Before engaging in a Crucial Conversation it’s important to have an understanding of your own motive. You need to know what you really want to achieve. Otherwise the conversation is likely to fail.
It’s not uncommon for us to hold the conversation with ourselves, we try to think about what the other person might say back, gauge their reaction, and in most cases prepare for the worst. Our motive becomes being right, blaming, punishing, or avoiding the issue altogether.
To make sure you start the conversation off away from damaging emotions but on the right foot ask yourself:
- What do I want for myself?
- What do I want for the other person?
- What do I want for the relationship?
- What do I want for the organisation?
The motives that emerge are much more positive.
- A healthier working relationship
- Better results
- More success for you and the other person
- Gaining knowledge
Recently, a colleague (Candace) had to ask herself, “What do I really want?” in the midst of a crucial conversation. This question changed the trajectory of the conversation.
Candace was listening to a colleague give a presentation and their opening remarks offended her. As her blood began to boil, she became frustrated and tuned out of the conversation.
As her emotions began to take over, she thought, “I teach this stuff! I’m the expert on tough conversations with effective dialogue!”. Candace took a deep breath and decided to go talk to him afterwards.
Candace confidently walked over to him, thinking, “Get out the cameras! Watch the teacher of Crucial Conversations have a crucial conversation.” As she started sharing her initial thoughts, he immediately got defensive.
What has just happened? Candace had just found him guilty, she had told herself she was right and not taken the time to look at her own motive.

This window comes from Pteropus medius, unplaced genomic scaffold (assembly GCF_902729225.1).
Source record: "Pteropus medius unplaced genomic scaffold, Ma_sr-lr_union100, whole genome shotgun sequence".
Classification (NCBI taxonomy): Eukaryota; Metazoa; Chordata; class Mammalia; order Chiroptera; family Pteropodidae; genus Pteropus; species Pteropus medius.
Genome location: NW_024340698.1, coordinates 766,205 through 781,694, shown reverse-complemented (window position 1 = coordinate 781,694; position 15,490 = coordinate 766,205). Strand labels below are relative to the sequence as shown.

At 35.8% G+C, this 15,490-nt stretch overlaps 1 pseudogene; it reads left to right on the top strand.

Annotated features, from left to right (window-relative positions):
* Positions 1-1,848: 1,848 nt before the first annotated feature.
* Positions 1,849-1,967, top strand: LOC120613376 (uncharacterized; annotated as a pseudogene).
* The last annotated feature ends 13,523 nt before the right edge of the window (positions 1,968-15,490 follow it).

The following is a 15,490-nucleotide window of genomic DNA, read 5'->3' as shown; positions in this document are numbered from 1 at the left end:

“Realising that that I’d judged him. I found him guilty of being offensive, and now I was letting him have it.”
Anytime we hold court in our minds and find the other person guilty, we are likely to fail. It wasn’t too late, In the midst of the conversation, Candace stopped and asked herself, “What do I really want?”
She restarted the conversation and asked for help in understanding what she had initially taken offence from. She came to realise what her college had said was not offensive at all. If she had of listened a little longer before tuning out so early, he went on to explain himself in his presentation.
Candace shifted her motive from wanting to be right to wanting to understand. His emotion shifted from being defensive to being open to having a conversation.
How often does this happen to us in real life, right?
We see something, we judge, and then we don’t even realise the person has apologised or redeemed themselves.
Opening a conversation, such as this example with Candace, benefits both parties involved. Her college went on to revaluate that other people may come to the same conclusion Candace did with the opening of his presentation. Their relationship strengthened and they became more open with each other.
Avoiding problems is no way to get results. But, there’s more than one way to be direct. Crucial Conversations provides a way of being direct that leads to greater results. Having the right motive makes the difference.
People often say they have a healthy goal, but don’t act like it. Too often they say things like, “I’m approachable. If anyone has a problem, they should come and talk to me. If someone has criticism, they should tell me to my face. If someone has an idea, I want to hear it.”
Then, when those people are approached, they actually get defensive or shut down. They stop listening or look at their cell phones while others talk to them.
Even though we may say we are approachable, we often don’t act like it.
If there’s one thing that increases the effectiveness of your high-stakes conversations, it’s asking yourself in the moment, “What do I really want?”
When we fail to hold effective crucial conversations, a culture of silence begins to take root.